If we’ve heard it once, we’ve heard it a million times: “That place is selling contact lenses for about what I pay for them. How am I ever going to compete?” If you live in an area in which patients have access to a “big box store” (i.e., about 98% of America) or your patients have access to the worldwide web (i.e., about 100%), then you know what we mean. Patients seem to be leaving in droves to buy their contact lenses elsewhere. The audacity. Don’t they know that eyecare practitioners have better service, that we can offer them free shipping on an annual supply, and that we will give them 10% off when they also buy sunglasses (when we remember to tell them)? Patients just don’t get it. Or, maybe it’s practitioners who just don’t get it. It’s time to create a new normal and find a way to use this to our advantage.
Two generations ago, practitioners made 100% of their contact lens revenue from the sale of lenses. Then the pendulum started to swing away from 100% product to a more balanced approach. As frequent replacement and daily disposable lenses became available and patients started having opportunities to buy elsewhere, eyecare providers started charging for their services and expertise. We hit a balancing point at which most practices were charging about the same for the lenses and many eyecare providers were charging something for their services.
Now, big box and online retailers have increasingly entered the picture, and they are selling contact lenses at astonishingly low prices. It seems as though the pendulum is swinging again, and eyecare providers are not making what we once did from the sale of lenses. As such, we need to make another move.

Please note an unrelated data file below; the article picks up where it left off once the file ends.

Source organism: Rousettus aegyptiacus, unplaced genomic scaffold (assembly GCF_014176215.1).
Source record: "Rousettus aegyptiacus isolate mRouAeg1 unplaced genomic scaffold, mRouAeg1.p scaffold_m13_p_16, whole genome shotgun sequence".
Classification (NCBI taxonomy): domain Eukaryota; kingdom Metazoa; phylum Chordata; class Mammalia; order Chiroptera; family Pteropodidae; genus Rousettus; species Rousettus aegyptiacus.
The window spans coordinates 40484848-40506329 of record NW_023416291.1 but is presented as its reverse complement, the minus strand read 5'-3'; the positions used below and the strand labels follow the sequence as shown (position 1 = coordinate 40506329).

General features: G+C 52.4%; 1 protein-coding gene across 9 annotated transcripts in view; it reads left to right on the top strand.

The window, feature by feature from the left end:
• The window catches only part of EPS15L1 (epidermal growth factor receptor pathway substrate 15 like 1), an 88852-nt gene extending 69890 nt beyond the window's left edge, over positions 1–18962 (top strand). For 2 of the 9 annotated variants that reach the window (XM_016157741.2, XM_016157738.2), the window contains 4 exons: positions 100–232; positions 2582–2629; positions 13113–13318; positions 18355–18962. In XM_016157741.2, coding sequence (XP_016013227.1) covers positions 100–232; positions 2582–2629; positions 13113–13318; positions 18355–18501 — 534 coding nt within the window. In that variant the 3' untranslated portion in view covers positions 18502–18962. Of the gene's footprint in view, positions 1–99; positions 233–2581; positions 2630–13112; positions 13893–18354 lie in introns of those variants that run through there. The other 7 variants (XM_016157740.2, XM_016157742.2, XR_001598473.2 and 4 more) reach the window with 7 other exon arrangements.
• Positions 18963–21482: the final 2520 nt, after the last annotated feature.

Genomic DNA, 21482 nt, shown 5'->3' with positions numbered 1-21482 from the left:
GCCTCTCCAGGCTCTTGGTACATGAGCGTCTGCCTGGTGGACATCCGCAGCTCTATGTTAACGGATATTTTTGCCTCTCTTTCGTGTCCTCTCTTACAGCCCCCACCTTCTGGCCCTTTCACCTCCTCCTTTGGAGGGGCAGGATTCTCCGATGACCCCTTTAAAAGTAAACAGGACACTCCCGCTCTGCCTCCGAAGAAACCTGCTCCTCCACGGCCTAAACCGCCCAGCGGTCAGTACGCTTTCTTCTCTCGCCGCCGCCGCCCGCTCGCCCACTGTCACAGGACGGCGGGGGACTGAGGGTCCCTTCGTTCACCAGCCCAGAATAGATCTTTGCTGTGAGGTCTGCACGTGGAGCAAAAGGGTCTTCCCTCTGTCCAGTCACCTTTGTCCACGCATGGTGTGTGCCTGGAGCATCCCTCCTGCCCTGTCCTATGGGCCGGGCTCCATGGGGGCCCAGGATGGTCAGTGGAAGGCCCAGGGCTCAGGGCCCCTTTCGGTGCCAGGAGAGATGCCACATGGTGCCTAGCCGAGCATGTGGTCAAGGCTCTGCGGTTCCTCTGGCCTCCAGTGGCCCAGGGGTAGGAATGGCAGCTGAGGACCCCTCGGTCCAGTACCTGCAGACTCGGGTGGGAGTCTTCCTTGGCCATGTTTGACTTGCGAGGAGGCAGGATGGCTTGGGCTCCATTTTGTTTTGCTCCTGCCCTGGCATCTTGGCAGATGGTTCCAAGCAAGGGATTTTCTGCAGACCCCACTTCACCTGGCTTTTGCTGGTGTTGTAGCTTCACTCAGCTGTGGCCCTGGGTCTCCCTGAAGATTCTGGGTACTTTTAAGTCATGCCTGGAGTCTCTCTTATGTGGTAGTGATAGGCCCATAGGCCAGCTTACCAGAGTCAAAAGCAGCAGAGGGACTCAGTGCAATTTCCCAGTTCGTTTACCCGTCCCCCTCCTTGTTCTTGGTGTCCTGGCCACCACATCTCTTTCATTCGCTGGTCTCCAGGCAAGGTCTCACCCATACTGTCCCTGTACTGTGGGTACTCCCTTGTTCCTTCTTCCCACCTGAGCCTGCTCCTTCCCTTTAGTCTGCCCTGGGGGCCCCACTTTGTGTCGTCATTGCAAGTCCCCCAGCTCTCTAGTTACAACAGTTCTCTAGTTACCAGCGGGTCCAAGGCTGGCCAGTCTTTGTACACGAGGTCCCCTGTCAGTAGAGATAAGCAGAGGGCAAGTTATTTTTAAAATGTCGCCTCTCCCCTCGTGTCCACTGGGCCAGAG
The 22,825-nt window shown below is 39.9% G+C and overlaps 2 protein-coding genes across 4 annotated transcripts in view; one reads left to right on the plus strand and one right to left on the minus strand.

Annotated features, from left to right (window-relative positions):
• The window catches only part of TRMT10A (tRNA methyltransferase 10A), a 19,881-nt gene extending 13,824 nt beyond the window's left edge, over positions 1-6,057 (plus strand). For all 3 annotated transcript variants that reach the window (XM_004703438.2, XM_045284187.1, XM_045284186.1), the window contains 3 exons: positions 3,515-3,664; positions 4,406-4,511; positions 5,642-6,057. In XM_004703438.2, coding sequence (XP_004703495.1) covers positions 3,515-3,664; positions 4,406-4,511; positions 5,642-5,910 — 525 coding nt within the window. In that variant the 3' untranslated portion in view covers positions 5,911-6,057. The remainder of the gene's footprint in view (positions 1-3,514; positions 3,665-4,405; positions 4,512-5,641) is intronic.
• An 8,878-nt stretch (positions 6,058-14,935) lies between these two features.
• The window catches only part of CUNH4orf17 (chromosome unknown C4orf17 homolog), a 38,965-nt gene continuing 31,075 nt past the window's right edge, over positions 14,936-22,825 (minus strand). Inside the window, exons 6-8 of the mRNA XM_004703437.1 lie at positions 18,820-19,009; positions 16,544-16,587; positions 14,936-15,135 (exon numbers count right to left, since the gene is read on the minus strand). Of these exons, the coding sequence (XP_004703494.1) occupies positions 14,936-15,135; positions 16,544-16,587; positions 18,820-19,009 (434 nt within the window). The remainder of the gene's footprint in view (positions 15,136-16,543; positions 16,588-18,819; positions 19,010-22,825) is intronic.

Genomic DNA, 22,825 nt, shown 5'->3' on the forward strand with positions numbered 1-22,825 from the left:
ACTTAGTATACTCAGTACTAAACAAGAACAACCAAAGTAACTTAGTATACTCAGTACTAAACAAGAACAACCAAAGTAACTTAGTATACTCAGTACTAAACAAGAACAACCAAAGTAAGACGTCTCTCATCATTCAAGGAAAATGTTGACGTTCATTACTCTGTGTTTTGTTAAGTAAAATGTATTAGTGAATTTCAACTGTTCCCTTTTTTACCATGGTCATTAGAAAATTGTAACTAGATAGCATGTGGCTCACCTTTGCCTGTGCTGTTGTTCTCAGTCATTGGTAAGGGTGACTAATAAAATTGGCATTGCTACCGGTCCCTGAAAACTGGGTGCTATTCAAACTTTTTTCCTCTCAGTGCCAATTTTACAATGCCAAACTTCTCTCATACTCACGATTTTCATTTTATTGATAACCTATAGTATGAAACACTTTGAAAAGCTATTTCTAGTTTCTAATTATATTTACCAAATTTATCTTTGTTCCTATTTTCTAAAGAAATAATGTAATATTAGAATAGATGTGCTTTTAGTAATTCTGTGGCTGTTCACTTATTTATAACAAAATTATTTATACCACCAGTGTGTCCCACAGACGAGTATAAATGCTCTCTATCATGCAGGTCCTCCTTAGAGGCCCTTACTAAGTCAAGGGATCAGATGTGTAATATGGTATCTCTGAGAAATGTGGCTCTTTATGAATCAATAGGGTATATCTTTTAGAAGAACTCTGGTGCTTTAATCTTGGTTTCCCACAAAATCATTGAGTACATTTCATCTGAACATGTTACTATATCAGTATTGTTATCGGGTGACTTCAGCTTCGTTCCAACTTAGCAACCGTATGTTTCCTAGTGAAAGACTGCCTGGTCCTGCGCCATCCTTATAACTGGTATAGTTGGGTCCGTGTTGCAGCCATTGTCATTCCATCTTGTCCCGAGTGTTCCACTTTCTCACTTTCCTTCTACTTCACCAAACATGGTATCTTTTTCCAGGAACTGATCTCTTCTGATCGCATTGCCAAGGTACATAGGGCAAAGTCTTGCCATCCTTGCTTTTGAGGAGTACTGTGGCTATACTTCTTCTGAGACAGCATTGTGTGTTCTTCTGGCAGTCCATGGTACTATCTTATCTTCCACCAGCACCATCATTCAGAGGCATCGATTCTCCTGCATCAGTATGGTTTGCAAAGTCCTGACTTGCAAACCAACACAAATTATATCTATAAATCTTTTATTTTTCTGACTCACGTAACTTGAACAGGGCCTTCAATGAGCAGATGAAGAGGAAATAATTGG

The New Math of Contact Lens Profitability
It’s time for practitioners to start charging more for our services and less and less for our products. Using a hypothetical balanced approach of increasing your fitting fees by approximately $50 and decreasing your year’s supply cost by around $50, an increase in profit of approximately 20% will result, even if you lose 25% of your patients (see Dr. Kading’s December 2019 Practice Pearls column).
By increasing fitting fees, practitioners can learn which of their patients most value their services. It helps to eliminate a group of patients who may be coming to the practice just because they consider the service fees to be low. When you increase the price of your services, it’s true that you may lose some patients; but, by offering contact lenses at a substantially lower price (in our example, $50 less), more patients will choose to buy from you, which will increase your revenue per encounter.
Practitioners cannot control what happens online or at big box retailers, but we can control what happens in our offices. We can manage how patients perceive us, how they value us, and whether they elect to continue coming to us for care. We did not become eyecare providers so that we could retail products; we became eyecare providers to specialize in providing eye care. It is that service for which we should be paid.
If complaining about contact lens prices is normal, then we don’t want to be normal. We are creating a new normal, one in which we get paid for our services, one that helps us attract patients who care about their eyes and about what we can do for them as clinicians, and one that will help us create a more profitable business in the long term. CLS